The national debt continues to grow and threatens our nation’s economic stability. Farmers must watch their bottom line to remain financially stable, just as the federal government should. Balancing the federal budget and reducing the national debt through spending restraint and reducing the rate of growth rather than increasing the American tax burden will be important to the economic recovery and growth of our country.

Another item of particular interest to our members and to all of business is Section 179 - The Small Business Expensing Section of the IRS code.   In 2013 the maximum deduction was $500,000 of purchased property reduced dollar for dollar when investments exceeded $2 million. The current maximum deduction is $25,000. Farming requires large capital investments and farmers place great value on this tax code provisions that allows them to write off capital expenditures in the year that purchases are made. Kentucky Farm Bureau supports allowing at least $500,000 of expenses to be deducted under Section 179 and indexed for inflation.

  1. What is your level of concern about the size of our nation’s deficit?
Mitch McConnell: With more than $17 trillion in debt, it is clear that one of the biggest problems America faces is an unsustainable debt due to Washington’s spending addiction. This is why in 2011, I was the primary negotiator of the Budget Control Act, which has been touted as the largest spending reduction measure of the last quarter century, and the largest deficit reduction bill since 1981 that does not include a tax hike.

Alison Lundergan-Grimes: The size of the federal deficit and national debt should concern us all. The deficit poses long-term risks of high interest and stifled growth. In the Senate, I will work with Republicans and Democrats to balance the budget the right way by cutting waste, fraud, and abuse, streamlining government programs, and investing taxpayer dollars smarter.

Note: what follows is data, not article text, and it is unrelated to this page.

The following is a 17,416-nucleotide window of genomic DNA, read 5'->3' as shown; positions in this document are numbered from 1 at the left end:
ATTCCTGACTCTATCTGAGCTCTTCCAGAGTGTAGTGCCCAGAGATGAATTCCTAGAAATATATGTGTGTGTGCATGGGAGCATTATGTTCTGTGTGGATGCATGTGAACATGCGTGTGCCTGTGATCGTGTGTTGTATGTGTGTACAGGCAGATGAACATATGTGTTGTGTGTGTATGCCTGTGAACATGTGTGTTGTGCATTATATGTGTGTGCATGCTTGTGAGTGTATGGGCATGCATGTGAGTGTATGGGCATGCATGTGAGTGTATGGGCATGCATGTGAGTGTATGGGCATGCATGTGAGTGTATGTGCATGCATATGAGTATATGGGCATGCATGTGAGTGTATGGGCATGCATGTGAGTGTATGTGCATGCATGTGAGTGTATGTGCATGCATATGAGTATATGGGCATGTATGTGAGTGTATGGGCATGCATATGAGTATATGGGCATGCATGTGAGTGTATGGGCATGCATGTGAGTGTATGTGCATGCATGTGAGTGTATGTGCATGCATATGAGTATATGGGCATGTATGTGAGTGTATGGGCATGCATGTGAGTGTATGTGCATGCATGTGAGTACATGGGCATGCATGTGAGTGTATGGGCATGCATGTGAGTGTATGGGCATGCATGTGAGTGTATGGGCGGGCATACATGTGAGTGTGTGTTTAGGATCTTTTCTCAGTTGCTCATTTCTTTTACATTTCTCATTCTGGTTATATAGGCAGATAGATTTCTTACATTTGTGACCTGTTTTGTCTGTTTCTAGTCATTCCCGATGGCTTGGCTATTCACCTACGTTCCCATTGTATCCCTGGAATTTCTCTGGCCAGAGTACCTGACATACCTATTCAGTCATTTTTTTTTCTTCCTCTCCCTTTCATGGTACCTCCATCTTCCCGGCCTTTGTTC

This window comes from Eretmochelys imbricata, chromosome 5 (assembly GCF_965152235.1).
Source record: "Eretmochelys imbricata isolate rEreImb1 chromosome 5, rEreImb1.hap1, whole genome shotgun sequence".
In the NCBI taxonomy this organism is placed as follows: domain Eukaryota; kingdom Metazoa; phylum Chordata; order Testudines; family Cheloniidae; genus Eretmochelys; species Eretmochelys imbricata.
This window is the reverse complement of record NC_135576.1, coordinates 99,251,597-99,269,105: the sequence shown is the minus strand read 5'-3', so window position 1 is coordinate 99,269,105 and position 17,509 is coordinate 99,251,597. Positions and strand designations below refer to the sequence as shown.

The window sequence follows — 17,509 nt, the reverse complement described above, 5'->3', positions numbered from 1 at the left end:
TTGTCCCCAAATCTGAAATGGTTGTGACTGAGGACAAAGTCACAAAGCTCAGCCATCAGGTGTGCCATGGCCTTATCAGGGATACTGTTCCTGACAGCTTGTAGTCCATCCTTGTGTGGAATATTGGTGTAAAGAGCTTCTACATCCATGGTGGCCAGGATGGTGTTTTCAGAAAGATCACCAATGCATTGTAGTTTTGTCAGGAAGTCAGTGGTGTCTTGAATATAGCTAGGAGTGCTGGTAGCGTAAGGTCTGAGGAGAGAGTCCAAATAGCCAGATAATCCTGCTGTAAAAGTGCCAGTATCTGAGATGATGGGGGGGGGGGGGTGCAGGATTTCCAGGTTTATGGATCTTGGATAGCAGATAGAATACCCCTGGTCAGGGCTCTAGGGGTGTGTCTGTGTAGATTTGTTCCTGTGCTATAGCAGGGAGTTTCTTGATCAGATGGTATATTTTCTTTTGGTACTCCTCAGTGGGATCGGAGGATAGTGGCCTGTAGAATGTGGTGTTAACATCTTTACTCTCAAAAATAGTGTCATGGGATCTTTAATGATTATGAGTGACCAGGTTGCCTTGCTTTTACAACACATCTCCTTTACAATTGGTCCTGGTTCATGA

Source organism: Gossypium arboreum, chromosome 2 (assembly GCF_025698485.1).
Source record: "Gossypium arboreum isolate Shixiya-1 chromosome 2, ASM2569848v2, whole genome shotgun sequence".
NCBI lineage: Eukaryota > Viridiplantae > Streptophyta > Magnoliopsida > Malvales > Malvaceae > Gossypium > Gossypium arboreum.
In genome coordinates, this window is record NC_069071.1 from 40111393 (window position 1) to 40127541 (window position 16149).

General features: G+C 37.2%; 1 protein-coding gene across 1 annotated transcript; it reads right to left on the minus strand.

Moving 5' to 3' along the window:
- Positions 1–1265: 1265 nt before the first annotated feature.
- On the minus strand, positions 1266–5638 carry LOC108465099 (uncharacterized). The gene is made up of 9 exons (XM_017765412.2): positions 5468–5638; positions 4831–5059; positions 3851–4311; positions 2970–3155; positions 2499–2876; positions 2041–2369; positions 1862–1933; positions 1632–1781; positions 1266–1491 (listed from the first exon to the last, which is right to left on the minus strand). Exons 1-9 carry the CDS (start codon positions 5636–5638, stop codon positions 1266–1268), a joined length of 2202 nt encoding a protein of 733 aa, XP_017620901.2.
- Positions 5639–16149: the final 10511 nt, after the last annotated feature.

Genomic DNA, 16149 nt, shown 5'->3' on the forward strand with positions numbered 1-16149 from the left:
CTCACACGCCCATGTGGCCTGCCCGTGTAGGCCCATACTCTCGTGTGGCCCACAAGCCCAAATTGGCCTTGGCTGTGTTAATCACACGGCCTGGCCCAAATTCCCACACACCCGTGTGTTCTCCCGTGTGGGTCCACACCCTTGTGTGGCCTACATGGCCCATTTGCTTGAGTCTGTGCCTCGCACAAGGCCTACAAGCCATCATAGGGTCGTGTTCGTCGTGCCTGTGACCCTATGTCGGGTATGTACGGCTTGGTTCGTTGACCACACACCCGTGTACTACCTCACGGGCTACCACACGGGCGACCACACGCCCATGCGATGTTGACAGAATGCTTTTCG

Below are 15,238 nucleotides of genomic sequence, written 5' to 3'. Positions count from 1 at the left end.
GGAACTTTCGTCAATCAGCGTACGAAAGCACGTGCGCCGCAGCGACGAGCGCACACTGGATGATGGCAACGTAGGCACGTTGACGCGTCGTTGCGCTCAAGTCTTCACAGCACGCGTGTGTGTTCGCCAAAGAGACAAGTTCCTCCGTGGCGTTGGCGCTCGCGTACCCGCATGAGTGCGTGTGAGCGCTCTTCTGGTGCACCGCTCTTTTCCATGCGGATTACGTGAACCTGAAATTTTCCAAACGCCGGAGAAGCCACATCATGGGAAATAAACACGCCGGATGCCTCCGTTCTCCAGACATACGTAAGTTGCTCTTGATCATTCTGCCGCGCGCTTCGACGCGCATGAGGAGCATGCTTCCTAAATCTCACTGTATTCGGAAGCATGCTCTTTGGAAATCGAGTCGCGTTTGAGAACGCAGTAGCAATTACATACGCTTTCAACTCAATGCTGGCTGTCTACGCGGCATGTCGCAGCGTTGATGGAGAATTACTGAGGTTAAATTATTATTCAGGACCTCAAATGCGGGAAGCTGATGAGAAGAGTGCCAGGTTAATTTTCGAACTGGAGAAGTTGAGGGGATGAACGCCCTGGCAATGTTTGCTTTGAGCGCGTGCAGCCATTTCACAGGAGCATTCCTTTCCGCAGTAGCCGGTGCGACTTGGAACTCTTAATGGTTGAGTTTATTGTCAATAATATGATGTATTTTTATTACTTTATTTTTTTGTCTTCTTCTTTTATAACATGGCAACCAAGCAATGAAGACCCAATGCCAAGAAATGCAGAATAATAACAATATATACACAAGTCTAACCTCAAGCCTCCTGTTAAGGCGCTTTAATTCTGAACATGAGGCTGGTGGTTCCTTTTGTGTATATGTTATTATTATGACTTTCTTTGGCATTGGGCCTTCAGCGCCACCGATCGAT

1. What measures would you support to reduce deficit spending and our national debt?
Alison Lundergan-Grimes: In the Senate, I will work to bring Republicans and Democrats together to go through the budget line by line and eliminate waste, fraud and abuse and cut wasteful programs that don’t work. I will also champion streamlining duplicative programs, allowing Medicare to negotiate prescription drug prices, and reform our tax code by ending tax breaks that encourage companies to ship jobs overseas.

Mitch McConnell: Again, the Budget Control Act I negotiated represented hard-won progress toward reducing our nation’s long-term debt in what has been the only item of true spending cuts enacted during the Obama Administration and it did so without raising taxes. My opponent has yet to name a spending program she would cut.

  1. Do you support the effort to make permanent an increase to $500,000 for accelerated depreciation on business assets under Section 179?